By on July 13, 2010

Since corn-based ethanol began coming under attack for a wide variety of negative environmental and social impacts, the renewable fuels industry has sought to cover the sins of its corn juice gravy train with a coat of “advanced biofuel” greenwash. Accordingly, the ethanol blending mandate (from the 2007 Energy Independence and Security Act (EISA)) has included requirements for cellulosic and non-corn-derived biofuels which the industry says will replace corn… eventually. Unfortunately it seems that “eventually” is going to take longer than was expected, as the EPA has already slashed the 2010 mandate for advanced biofuel blending from 100m gallons to 6.5m gallons. And today the EPA announced rules for the 2011 advanced biofuel blending goal, and once again the non-corn fuels are getting the short end of the stick.

The new goal is as follows:

Biomass-based diesel (0.80 billion gallons; 0.68 percent)
Advanced biofuels (1.35 billion gallons; 0.77 percent)
Cellulosic biofuels (5 – 17.1 million gallons; 0.004 – 0.015 percent)
Total renewable fuels (13.95 billion gallons; 7.95 percent)

The new goal allows for a range of cellulosic biofuel production of between 5m gallons and 17.1m gallons. That means that it’s possible that next year’s cellulosic biofuel blending level could actually be lower than this year’s 6.5m target. The overall blending level for all renewable fuels next year is now set at 7.95 percent (13.95b gallons), down from 8.25 percent.

Why the reduction in renewable biofuel mandates, especially cellulosic ethanol which can be made from waste biomass? According to the EPA’s release

Based on analysis of market availability, EPA is proposing a 2011 cellulosic volume that is lower than the EISA target. EPA will continue to evaluate the market as it works to finalize the cellulosic standard in the coming months. Overall, EPA remains optimistic that the commercial availability of cellulosic biofuel will continue to grow in the years ahead.

Not that market demand (or lack thereof) has ever stopped the government from subsidizing corn-based ethanol. In fact, sales of E85 are so low that renewable fuel lobbyists worry that the so-called “blend wall” which prevents the blending of more than 10 percent ethanol in regular gasoline will hurt cellulosic and corn-based ethanol producers alike. But even the lobbyists from the Renewable Fuels Association admit that this drop in cellulosic biofuel blending goals will hurt the struggling industry, telling BusinessWeek

While this may be prudent for EPA based on market conditions, it does send a chilling effect through the investment community with respect to cellulosic ethanol technologies

And since the overall biofuel blending mandate hasn’t gone down, the cellulosic ethanol industry’s loss is the corn ethanol industry’s gain… even though the whole point of biofuel subsidies is to promote environmentally responsible options (weak demand hasn’t stopped subsidies for corn ethanol or electric cars). With 36b gallons of biofuel mandated by 2020 but no government support available for the struggling cellulosic and advanced biofuel industry, there’s little doubt but that corn ethanol will continue to benefit heavily from the EISA mandate. And until such time as renewable biofuels start receiving extra help (or the corn ethnaol industry is cut off from its flow of federal cheddar), the US will be no closer to a widely-available, environmentally-responsible gasoline alternative.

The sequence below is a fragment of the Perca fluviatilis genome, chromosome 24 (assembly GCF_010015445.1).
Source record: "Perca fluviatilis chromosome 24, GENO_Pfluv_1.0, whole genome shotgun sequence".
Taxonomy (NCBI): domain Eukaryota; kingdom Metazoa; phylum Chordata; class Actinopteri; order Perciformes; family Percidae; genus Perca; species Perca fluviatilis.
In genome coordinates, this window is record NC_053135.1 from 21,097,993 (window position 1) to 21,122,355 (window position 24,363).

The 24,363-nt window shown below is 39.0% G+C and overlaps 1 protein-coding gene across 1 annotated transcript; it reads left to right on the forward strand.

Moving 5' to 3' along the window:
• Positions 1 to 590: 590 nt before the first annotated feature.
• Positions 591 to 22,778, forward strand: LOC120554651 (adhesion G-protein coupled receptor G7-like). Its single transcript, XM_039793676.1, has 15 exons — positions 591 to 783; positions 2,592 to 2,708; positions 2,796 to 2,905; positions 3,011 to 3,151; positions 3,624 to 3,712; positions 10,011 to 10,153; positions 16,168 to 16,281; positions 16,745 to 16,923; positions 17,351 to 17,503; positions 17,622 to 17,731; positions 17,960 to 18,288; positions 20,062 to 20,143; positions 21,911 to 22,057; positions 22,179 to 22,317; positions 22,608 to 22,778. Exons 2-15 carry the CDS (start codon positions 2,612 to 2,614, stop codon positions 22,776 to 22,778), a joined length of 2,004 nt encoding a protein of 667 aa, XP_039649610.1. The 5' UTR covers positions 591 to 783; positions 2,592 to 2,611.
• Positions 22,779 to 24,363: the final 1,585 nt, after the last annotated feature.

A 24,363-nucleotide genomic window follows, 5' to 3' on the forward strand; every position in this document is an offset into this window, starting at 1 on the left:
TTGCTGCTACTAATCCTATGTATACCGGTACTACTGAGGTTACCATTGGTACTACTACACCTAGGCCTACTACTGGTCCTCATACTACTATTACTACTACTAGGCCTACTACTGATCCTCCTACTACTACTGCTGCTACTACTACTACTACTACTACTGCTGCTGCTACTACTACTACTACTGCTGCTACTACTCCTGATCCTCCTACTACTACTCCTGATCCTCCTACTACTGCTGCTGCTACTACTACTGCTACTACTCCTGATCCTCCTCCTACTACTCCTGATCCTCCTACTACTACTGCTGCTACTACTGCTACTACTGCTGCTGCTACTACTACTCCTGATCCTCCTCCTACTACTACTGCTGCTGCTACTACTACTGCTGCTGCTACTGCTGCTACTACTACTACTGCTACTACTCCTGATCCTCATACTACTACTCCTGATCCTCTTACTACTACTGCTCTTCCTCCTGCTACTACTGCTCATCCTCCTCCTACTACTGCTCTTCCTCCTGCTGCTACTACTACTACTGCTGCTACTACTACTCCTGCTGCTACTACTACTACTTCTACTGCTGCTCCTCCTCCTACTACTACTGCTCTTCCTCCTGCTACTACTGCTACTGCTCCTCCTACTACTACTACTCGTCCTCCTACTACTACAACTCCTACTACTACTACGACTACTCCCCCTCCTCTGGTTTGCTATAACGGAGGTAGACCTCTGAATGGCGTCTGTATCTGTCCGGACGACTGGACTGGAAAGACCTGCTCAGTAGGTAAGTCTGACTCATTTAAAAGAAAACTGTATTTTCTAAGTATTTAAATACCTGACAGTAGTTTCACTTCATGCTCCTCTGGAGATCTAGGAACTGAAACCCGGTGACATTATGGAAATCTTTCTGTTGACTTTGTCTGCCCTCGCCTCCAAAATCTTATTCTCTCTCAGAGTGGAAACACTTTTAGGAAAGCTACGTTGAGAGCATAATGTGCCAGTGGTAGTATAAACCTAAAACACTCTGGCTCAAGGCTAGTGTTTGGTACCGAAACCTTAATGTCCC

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4 Comments on “E85 Boondoggle Of The Day: EPA Lets Corn-Free Ethanol Goal Slide...”


  • avatar
    Potemkin

    Doesn’t it take a lot of fossil fuel to produce E85? Without government money there may be be no business case for E85 production because it would cost more to make than they could charge for it.

  • avatar
    tparkit

    “…even though the whole point of biofuel subsidies is to promote environmentally responsible options…”

    The whole point of biofuel subsidies was to create a federal transfer payment to Big Agra and the farmbelt states. (This is why the U.S. puts heavy taxes on biofuel imports.)

    Secondary and incidental to the wholly political nature of the federal government’s biofuel program, the environmentalist industry picked up on biofuel to help sell their larger agenda of eco-frauds to the public. They hitched their horses to anything that could be played up as green.

    • 0 avatar
      George B

      Correct. Corn based ethanol goes away without the 54 cent per gallon duty on imported ethanol. Ethanol in gasoline may disappear without the oxygenate mandate that requires ethanol or the now banned MTBE in reformulated gasoline. Ethanol demand craters without the 51 cent per gallon economic incentive to add ethanol to gasoline. Very artificial market propped up by the US federal government because Iowa has an insanely large influence on who gets on the ballot for the presidential election.

      I’d like to see a deal between the US and Brazil where the US eliminates it’s duty and incentives on imported Ethanol from Brazil in exchange for Brazil making corresponding duty reductions on cars exported from the US to Brazil. Potential win-win two-way trade.

  • avatar
    benders

    George,
    You realize Brazil doesn’t have ethanol to export, right? They actually imported US ethanol in March.


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